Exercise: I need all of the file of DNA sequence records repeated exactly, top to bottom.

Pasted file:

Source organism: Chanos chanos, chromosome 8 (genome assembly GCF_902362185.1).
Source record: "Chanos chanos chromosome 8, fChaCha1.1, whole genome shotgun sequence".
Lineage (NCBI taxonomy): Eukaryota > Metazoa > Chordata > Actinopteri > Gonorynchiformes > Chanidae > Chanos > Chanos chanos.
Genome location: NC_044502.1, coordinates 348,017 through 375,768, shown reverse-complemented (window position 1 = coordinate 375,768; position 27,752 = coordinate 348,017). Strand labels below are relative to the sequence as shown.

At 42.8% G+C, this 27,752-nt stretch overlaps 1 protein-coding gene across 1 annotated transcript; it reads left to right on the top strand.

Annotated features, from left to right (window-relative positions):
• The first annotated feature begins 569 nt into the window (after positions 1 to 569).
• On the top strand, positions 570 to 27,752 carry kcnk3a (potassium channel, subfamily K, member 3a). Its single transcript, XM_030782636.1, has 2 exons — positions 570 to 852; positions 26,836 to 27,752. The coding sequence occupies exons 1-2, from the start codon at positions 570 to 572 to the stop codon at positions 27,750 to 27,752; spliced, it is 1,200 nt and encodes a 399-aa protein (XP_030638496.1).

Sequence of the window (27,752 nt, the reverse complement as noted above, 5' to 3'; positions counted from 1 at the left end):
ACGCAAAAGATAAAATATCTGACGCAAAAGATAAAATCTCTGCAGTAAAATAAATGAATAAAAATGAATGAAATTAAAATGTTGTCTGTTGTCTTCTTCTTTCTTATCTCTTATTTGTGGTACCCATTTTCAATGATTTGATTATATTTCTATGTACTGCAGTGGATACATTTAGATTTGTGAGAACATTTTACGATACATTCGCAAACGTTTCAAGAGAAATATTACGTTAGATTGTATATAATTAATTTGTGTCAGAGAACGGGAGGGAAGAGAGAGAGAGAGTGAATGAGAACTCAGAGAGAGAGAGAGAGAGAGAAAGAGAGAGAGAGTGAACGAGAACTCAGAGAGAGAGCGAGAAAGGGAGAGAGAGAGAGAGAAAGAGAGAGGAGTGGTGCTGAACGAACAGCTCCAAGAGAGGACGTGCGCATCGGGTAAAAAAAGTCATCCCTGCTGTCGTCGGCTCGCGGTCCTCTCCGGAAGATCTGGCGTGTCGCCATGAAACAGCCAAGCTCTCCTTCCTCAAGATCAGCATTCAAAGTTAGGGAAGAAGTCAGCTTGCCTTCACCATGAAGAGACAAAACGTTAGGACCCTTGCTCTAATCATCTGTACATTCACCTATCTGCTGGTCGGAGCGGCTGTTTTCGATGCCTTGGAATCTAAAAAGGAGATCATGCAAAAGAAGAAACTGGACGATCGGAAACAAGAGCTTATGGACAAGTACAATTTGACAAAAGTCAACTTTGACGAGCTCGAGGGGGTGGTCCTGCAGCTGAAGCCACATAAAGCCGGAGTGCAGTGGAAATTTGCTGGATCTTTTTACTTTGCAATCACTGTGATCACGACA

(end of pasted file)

Source organism: Chanos chanos, chromosome 8 (genome assembly GCF_902362185.1).
Source record: "Chanos chanos chromosome 8, fChaCha1.1, whole genome shotgun sequence".
Lineage (NCBI taxonomy): Eukaryota > Metazoa > Chordata > Actinopteri > Gonorynchiformes > Chanidae > Chanos > Chanos chanos.
Genome location: NC_044502.1, coordinates 348,017 through 375,768, shown reverse-complemented (window position 1 = coordinate 375,768; position 27,752 = coordinate 348,017). Strand labels below are relative to the sequence as shown.

At 42.8% G+C, this 27,752-nt stretch overlaps 1 protein-coding gene across 1 annotated transcript; it reads left to right on the top strand.

Annotated features, from left to right (window-relative positions):
• The first annotated feature begins 569 nt into the window (after positions 1 to 569).
• On the top strand, positions 570 to 27,752 carry kcnk3a (potassium channel, subfamily K, member 3a). Its single transcript, XM_030782636.1, has 2 exons — positions 570 to 852; positions 26,836 to 27,752. The coding sequence occupies exons 1-2, from the start codon at positions 570 to 572 to the stop codon at positions 27,750 to 27,752; spliced, it is 1,200 nt and encodes a 399-aa protein (XP_030638496.1).

Sequence of the window (27,752 nt, the reverse complement as noted above, 5' to 3'; positions counted from 1 at the left end):
ACGCAAAAGATAAAATATCTGACGCAAAAGATAAAATCTCTGCAGTAAAATAAATGAATAAAAATGAATGAAATTAAAATGTTGTCTGTTGTCTTCTTCTTTCTTATCTCTTATTTGTGGTACCCATTTTCAATGATTTGATTATATTTCTATGTACTGCAGTGGATACATTTAGATTTGTGAGAACATTTTACGATACATTCGCAAACGTTTCAAGAGAAATATTACGTTAGATTGTATATAATTAATTTGTGTCAGAGAACGGGAGGGAAGAGAGAGAGAGAGTGAATGAGAACTCAGAGAGAGAGAGAGAGAGAGAAAGAGAGAGAGAGTGAACGAGAACTCAGAGAGAGAGCGAGAAAGGGAGAGAGAGAGAGAGAAAGAGAGAGGAGTGGTGCTGAACGAACAGCTCCAAGAGAGGACGTGCGCATCGGGTAAAAAAAGTCATCCCTGCTGTCGTCGGCTCGCGGTCCTCTCCGGAAGATCTGGCGTGTCGCCATGAAACAGCCAAGCTCTCCTTCCTCAAGATCAGCATTCAAAGTTAGGGAAGAAGTCAGCTTGCCTTCACCATGAAGAGACAAAACGTTAGGACCCTTGCTCTAATCATCTGTACATTCACCTATCTGCTGGTCGGAGCGGCTGTTTTCGATGCCTTGGAATCTAAAAAGGAGATCATGCAAAAGAAGAAACTGGACGATCGGAAACAAGAGCTTATGGACAAGTACAATTTGACAAAAGTCAACTTTGACGAGCTCGAGGGGGTGGTCCTGCAGCTGAAGCCACATAAAGCCGGAGTGCAGTGGAAATTTGCTGGATCTTTTTACTTTGCAATCACTGTGATCACGACA